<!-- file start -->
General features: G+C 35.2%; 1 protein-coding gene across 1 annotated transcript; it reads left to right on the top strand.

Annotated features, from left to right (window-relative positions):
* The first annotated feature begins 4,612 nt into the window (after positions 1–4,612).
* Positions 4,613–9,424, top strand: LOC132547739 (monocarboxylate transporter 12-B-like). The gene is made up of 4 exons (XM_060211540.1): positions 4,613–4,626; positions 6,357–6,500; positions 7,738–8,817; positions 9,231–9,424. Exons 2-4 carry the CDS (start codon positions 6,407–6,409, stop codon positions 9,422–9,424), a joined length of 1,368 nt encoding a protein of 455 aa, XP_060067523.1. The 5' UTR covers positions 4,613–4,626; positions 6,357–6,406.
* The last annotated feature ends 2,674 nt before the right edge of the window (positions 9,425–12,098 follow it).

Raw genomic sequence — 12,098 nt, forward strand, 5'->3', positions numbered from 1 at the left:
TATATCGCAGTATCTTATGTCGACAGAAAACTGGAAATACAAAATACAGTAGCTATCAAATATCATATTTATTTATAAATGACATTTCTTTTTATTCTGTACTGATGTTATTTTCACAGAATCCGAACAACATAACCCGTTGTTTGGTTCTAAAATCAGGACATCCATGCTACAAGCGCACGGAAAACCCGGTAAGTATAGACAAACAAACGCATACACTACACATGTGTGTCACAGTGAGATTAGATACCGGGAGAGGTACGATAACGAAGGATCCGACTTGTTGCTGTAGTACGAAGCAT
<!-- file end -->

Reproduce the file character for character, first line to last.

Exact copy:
General features: G+C 35.2%; 1 protein-coding gene across 1 annotated transcript; it reads left to right on the top strand.

Annotated features, from left to right (window-relative positions):
* The first annotated feature begins 4,612 nt into the window (after positions 1–4,612).
* Positions 4,613–9,424, top strand: LOC132547739 (monocarboxylate transporter 12-B-like). The gene is made up of 4 exons (XM_060211540.1): positions 4,613–4,626; positions 6,357–6,500; positions 7,738–8,817; positions 9,231–9,424. Exons 2-4 carry the CDS (start codon positions 6,407–6,409, stop codon positions 9,422–9,424), a joined length of 1,368 nt encoding a protein of 455 aa, XP_060067523.1. The 5' UTR covers positions 4,613–4,626; positions 6,357–6,406.
* The last annotated feature ends 2,674 nt before the right edge of the window (positions 9,425–12,098 follow it).

Raw genomic sequence — 12,098 nt, forward strand, 5'->3', positions numbered from 1 at the left:
TATATCGCAGTATCTTATGTCGACAGAAAACTGGAAATACAAAATACAGTAGCTATCAAATATCATATTTATTTATAAATGACATTTCTTTTTATTCTGTACTGATGTTATTTTCACAGAATCCGAACAACATAACCCGTTGTTTGGTTCTAAAATCAGGACATCCATGCTACAAGCGCACGGAAAACCCGGTAAGTATAGACAAACAAACGCATACACTACACATGTGTGTCACAGTGAGATTAGATACCGGGAGAGGTACGATAACGAAGGATCCGACTTGTTGCTGTAGTACGAAGCAT